There are two countries that can arguably claim to be the birthplace of English-speaking democracy.
In one corner, of course, we’ve got the United States of America, scrappy rebel country, originator of rights like free speech, proud standard bearer of the ideal of separation of powers, separation of church and state, and having as many guns as you like.
The other is Great Britain, which evolved its democracy in fits and starts, from Saxon customs to the Magna Carta, to the Glorious Revolution. Their constitution is scattered over numerous documents and is in some ways more a set of customs than a codified set of principles.
So it’s rather alarming to watch, from Canada, as both countries go absolutely insane.
Trump has been spoken of quite enough, but Britain’s Brexit vote and the political aftershocks have been bizarre on a whole other level.
Just listing the immediate political consequences of Brexit is difficult.
First, British PM David Cameron stepped down.
His heir-apparent, upper class twit/muppet impersonator Boris Johnson, was primed to take over – but he was outmanuevered by his former friend Michael Gove.
Gove then failed to secure the leadership, and was sidelined.
Theresa May finally became the new PM, and made Boris Johnson foreign secretary. Considering he’s known for insulting world leaders, including Barack Obama and the president of Turkey (last week!) this will no doubt be a triumph of diplomacy.
Then there was Labour. With the Conservative Party in total disarray and badly divided between Leave and Remain factions, surely Labour would take advantage of this?
But no, after much internal turmoil, Labour recently elected a new leader, Jeremy Corbyn. Corbyn is an old-school leftie, in a party whose MPs are now mostly firmly centrist Tony Blair acolytes. So just when it would make sense to come together and give the Tories a good shellacking, the Blairites tried to oust Corben. And so far, they’ve failed, but have caused a lot of chaos and uncertainty.
Topping all of that, Nigel Farage, leader of UKIP, the nationalistic party that pushed for Brexit the hardest, resigned, saying his job was done too.
Three parties, three leaderships in question, all in the space of a couple of weeks. And most remarkably, the people involved are political professionals, with many years of public service behind them.
Yet they’re not acting like it. They’re acting more like angry cliques of high schoolers, trying to kick out people they don’t like or get enough votes to become prom queen.
Chaos seems to be catching. Australia had an election on July 2. But they couldn’t determine who had officially won until July 10, when Labour finally conceded defeat in a vote that was so close, and so fractured by small numbers of independents and new parties, that it was almost impossible to say if anyone would have a majority.
The right-wing Liberal-National Coalition finally did come out ahead – just ahead – but it was also a race that saw a couple of nasty xenophobes hold on to their seats, while small parties that held both of the major groups in contempt increased in popularity. Shades of Brexit, Trump, and Sanders yet again.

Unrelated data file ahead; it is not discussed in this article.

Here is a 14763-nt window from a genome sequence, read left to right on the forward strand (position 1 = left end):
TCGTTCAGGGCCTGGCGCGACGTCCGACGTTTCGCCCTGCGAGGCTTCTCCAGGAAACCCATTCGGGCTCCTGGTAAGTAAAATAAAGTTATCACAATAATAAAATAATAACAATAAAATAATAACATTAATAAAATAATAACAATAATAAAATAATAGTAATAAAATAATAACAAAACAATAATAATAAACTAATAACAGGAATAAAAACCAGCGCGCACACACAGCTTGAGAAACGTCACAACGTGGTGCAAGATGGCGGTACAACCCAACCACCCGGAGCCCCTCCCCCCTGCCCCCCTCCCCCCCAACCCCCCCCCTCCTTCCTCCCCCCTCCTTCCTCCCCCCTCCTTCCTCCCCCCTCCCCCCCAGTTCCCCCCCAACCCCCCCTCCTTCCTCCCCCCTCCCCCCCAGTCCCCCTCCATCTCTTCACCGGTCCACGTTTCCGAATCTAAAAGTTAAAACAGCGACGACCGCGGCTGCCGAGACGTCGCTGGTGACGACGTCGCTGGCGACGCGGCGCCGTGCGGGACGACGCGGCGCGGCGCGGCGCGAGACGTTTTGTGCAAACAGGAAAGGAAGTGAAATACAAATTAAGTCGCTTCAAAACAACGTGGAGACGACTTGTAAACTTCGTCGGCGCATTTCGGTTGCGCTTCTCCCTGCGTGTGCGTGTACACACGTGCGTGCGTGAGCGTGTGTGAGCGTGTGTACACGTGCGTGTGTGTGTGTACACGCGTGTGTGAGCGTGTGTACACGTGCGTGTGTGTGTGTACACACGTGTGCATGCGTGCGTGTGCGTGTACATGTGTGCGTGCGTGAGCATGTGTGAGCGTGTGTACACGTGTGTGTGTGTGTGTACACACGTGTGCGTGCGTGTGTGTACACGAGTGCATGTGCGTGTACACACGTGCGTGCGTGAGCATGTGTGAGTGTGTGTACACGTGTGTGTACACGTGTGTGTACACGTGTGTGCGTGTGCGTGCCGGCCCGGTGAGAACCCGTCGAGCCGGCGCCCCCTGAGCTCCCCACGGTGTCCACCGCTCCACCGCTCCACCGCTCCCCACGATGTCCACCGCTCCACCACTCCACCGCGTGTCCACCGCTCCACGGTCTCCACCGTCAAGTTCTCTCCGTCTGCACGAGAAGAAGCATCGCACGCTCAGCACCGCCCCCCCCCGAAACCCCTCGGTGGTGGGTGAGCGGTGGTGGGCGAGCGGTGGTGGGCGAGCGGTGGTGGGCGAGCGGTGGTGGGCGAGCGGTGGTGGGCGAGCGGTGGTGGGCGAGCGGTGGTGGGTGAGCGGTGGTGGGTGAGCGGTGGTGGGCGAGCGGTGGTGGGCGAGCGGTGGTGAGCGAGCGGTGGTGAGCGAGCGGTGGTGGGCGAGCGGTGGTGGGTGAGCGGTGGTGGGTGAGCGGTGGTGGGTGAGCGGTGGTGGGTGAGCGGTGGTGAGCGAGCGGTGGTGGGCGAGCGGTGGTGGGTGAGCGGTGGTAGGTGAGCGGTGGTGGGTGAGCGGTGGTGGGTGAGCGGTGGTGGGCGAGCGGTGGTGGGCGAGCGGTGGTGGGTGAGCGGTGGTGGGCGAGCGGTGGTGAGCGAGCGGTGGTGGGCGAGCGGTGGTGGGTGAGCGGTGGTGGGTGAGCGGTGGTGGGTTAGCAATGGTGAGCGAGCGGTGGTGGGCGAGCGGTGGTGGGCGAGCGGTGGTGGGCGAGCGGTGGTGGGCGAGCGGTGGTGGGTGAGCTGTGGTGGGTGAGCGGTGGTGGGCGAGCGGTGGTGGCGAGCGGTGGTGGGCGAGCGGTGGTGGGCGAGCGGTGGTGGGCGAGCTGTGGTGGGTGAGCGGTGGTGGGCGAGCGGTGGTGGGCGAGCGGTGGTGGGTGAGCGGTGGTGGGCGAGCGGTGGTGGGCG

Which brings us to Canada (and also possibly New Zealand).
We seem to have spent the past few years sitting out this rising tide of weirdness.
Our federal election last year may have been a striking victory for the Liberals over the Conservatives, but that isn’t unusual. Stephen Harper’s Tories had been in power almost 10 years. They may have worn out their welcome, but there were few people in Canada who saw Harper as a dangerous lunatic. He might push policies you liked or didn’t like, but he didn’t seem like the kind of politician who would start ranting and raving about… well, anything.
The same goes for Justin Trudeau. For all the jibes the Tories tried to throw at his youth and inexperience, when he and Harper and Thomas Mulcair of the NDP shared a debate stage, the main impression one got was that a group of adults were talking about politics.
From the 1990s until just a few years ago, the dominant trend in western politics was a growing consensus among major parties. You could see parties of the left abandoning their calls for government intervention, and parties of the right slowly shedding some of their social conservatism.
It made for some dull elections, as parties often seemed to be sparring over style, more than substance.
It also alienated a heck of a lot of voters. If things were going well for you, then it didn’t matter who you voted for. And if things were going badly, it didn’t matter who you voted for either. Or if you voted.
Trump and Bernie Sanders, Corbyn and Brexit, the tiny one- and two-person parties in Australia, all come from anger at that lack of attention.
Somehow, we avoided that in Canada. We had an election that actually did have some obvious differences between the parties, but which didn’t devolve into some kind of elites vs. “real people” anger.
The question is, will we be able to keep it going? Can we have adult politics, with serious and different parties proposing their policies?
Or will the next federal election see angry populists of the right and left squaring off here in Canada, too?